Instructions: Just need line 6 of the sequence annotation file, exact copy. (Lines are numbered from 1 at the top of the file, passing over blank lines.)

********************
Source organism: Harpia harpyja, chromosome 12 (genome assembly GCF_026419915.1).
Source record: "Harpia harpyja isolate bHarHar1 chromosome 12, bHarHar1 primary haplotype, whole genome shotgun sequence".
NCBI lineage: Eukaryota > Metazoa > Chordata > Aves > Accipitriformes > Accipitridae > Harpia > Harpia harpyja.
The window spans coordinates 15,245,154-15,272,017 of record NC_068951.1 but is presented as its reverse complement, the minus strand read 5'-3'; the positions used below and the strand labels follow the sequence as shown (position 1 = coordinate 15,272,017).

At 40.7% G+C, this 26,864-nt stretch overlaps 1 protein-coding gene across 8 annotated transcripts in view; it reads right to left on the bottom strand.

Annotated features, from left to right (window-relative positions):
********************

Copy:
Annotated features, from left to right (window-relative positions):